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Her sister was gone, but she found her

By Jennisea RedfieldPublished about a year ago 3 min read
Photo by Ian Robinson on Unsplash

The freshly fallen snow acted as a muffler to the night time nature of the local park. The crisp crunch of the frozen liquid was still muffled like, sharp and dull at the same time, under her boot. Karen Morales was lost in thought. Her sister went missing just three days ago, mere minutes before her wedding. No one knew where she went. She wasn't in her suite, or anywhere.

Her groom, a mousy, squirrel-like man, whose name she already forgot, was seeking comfort from one of the ceremony's bridesmaids. Karen's keen eyes knew that the secret tryst between the groom and the chosen bridesmaid Mary, is what caused her sister to disappear. She just had to prove it. But first...where is her sister? Where is the sweet and beautiful bride?

The muffled silence was started to grow far too loud. As weird as that sounded in her head, it was an accurate description. Not a living thing was around at this time of night. She wrapped her coat tighter to her frame, fighting the perverted cold that wanted to rustle her clothes from her body.

Faintly, Karen heard something land softly in the barren trees. Looking up, she paled as she saw the golden, moon-like face of a common barn owl. Owls were omens, and rarely ever good ones.

The deep black eyes kept a steady gaze into her pale green ones. Neither owl nor woman moved. Neither seemed to breathe as they focused on one another. More snow then began to fall in fat, dry flakes. As the fluffy whiteness encased both their heads like mourning veils, a shiver shot through Karen as the owl turned its head towards a secluded pond in the park. It knew something. This night raptor was an omen. When it turned back to face her, the owl shivered off the cloak of snow, still gazing at Karen, like it was apologizing.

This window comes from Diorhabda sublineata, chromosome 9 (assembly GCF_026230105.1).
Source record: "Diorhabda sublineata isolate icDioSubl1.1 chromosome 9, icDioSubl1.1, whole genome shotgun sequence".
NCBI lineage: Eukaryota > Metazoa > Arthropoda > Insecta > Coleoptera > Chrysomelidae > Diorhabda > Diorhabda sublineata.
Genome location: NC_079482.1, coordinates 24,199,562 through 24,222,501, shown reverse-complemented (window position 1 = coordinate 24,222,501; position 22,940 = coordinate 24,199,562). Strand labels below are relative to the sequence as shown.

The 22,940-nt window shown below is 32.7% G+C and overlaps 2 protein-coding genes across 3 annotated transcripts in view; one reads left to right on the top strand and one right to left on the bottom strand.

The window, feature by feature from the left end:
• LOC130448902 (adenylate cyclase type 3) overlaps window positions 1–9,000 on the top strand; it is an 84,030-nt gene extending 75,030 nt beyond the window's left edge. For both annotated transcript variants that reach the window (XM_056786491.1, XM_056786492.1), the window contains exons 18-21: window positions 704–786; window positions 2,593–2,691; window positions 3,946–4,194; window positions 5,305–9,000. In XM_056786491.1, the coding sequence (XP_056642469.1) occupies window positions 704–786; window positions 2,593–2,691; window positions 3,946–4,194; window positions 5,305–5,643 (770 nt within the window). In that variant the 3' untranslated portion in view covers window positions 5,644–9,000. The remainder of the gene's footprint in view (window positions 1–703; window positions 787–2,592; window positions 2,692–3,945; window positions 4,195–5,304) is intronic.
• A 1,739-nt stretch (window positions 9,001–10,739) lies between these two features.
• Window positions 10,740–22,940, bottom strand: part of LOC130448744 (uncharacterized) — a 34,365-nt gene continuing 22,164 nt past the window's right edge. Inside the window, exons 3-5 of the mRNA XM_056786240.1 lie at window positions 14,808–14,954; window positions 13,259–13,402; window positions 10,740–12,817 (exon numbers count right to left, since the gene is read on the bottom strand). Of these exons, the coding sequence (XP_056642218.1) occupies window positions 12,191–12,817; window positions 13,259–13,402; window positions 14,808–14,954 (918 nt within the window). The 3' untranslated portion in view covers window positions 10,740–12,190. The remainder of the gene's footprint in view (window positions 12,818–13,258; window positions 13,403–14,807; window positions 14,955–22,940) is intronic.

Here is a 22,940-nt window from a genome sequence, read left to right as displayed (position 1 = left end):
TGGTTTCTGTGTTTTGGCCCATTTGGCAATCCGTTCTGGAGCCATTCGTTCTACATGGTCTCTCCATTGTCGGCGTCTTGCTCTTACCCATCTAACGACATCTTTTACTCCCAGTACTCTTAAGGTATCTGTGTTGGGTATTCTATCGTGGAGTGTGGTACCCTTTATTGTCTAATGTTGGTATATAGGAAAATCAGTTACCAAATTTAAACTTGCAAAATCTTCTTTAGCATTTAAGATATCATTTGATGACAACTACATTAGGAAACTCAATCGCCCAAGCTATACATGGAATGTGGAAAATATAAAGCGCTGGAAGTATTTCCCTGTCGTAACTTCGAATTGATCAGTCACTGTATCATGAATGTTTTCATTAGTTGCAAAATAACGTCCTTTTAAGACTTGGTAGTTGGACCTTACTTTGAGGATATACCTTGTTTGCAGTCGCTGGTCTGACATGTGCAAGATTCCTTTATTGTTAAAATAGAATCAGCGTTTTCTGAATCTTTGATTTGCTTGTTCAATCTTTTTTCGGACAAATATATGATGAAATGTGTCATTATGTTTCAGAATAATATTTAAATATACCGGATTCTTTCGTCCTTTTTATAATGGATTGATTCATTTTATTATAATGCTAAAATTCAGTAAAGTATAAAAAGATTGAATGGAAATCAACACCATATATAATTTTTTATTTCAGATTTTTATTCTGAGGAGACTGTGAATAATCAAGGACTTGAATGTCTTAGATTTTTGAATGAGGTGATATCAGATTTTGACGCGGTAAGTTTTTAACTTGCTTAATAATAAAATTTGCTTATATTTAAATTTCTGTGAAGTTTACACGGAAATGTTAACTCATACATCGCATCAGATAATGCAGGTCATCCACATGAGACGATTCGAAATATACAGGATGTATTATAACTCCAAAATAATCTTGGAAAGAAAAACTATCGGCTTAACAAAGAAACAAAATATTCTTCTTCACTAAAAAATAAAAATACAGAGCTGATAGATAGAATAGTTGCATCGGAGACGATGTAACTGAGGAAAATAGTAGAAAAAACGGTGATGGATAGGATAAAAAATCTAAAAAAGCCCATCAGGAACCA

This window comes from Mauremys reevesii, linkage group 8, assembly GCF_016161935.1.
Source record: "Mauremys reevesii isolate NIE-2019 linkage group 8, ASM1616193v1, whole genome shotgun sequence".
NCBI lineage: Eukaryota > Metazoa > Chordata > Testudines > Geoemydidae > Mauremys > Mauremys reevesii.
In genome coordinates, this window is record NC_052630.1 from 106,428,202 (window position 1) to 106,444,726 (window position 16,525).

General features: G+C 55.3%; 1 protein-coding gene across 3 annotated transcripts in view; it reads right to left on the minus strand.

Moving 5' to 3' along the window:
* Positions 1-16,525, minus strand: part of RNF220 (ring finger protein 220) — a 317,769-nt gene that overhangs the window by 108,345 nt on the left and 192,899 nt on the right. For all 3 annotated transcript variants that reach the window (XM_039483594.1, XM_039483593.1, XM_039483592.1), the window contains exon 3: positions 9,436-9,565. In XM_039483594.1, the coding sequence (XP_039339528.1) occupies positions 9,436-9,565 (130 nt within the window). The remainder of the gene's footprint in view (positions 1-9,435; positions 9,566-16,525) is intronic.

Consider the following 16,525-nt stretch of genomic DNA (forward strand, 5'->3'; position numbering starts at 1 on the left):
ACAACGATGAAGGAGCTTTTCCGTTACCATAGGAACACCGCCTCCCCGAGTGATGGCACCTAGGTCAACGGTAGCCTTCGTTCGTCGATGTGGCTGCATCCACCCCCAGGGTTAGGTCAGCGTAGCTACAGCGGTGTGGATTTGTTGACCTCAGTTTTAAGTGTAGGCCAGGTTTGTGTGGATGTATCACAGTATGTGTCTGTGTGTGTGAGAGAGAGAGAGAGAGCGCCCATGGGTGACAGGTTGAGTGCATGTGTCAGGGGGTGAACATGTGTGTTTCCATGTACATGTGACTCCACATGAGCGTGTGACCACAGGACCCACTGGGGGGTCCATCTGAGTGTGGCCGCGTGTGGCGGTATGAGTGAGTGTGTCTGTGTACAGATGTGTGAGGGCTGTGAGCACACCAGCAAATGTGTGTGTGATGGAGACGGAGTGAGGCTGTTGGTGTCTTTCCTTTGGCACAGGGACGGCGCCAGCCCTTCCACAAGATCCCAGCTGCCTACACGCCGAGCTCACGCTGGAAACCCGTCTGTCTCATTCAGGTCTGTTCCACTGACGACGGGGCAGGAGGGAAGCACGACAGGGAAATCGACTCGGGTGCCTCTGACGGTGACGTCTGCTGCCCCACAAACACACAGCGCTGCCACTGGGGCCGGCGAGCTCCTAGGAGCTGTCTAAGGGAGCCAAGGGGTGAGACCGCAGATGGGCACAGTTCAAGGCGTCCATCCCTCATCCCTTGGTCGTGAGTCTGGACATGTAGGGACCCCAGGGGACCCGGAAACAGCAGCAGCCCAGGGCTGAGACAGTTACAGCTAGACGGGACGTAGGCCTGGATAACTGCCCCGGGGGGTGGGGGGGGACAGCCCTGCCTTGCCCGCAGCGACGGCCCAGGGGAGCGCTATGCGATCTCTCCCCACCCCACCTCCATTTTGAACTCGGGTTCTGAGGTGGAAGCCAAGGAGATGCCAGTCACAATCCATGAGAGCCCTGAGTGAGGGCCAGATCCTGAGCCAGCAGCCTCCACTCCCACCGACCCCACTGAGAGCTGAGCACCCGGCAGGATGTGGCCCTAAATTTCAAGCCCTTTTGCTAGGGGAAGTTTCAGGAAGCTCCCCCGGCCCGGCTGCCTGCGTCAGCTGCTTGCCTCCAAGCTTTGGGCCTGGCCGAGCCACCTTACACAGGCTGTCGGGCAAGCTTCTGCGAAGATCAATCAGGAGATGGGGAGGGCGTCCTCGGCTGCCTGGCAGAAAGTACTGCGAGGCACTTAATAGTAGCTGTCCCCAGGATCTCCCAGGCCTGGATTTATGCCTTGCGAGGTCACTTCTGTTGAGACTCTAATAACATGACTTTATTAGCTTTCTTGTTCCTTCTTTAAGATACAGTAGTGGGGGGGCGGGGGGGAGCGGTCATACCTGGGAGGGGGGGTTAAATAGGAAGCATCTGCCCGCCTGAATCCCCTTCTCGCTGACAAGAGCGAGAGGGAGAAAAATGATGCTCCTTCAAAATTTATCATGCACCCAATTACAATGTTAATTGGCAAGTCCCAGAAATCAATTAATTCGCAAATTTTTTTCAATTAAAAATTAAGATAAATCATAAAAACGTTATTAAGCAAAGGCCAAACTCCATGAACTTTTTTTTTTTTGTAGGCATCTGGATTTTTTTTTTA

Then silently, like a star's eternally silent shadow, the owl took flight and vanished in the small flurry, its wing making not even a whisper into the night.

Karen glanced over to the spot the owl all but pointed to. Her boots crunched the snow under her feet as trepidation slithered up her spine. The fingers of skeletal trees tried to cling to her hair, pulling and ensnaring holly colored strands like cheap tinsel.

The pond appeared to be so pristine, untouched as it seemed, like a picture in a book of fairy tales. But there was something amiss around the pond. It looked like a cheap flyer someone made from their home computer. She took a few more steps towards the paper as it sat on a black bench by the water. It was weighed down by her sister's engagement ring. She picked it up, pocketed the ring to return to her sibling, and gazed down at the paper flyer.

Karen paled. It was the groom and Mary in a passionate embrace that told no lies. Both man and woman were bare as Adam and Eve; there were no secrets, no rebuttals the groom can hide behind. Karen snarled to herself. She was right; the groom was flaky, a sham of a man that never deserved the bride's wonderous attention.

Glancing down at what rested under the paper, sat her sister's now snow ruined wedding slippers. There were days old footprints going towards the pond. Kneeling, Karen brushed away the snow from the newly formed ice. She bit back a wail of despair.

She floated like a sleeping angel, her skin a pale blue and iced from the water. Her eyes closed and her arms wrapped around herself. She was still in her wedding gown, the lace floating around her body like wings of a fallen angel. It was obvious that she drowned herself. Karen no longer fought her sorrow, her grief. She threw back her head and screamed for her broken-hearted sister.

And far away, the owl let out an answering shriek.


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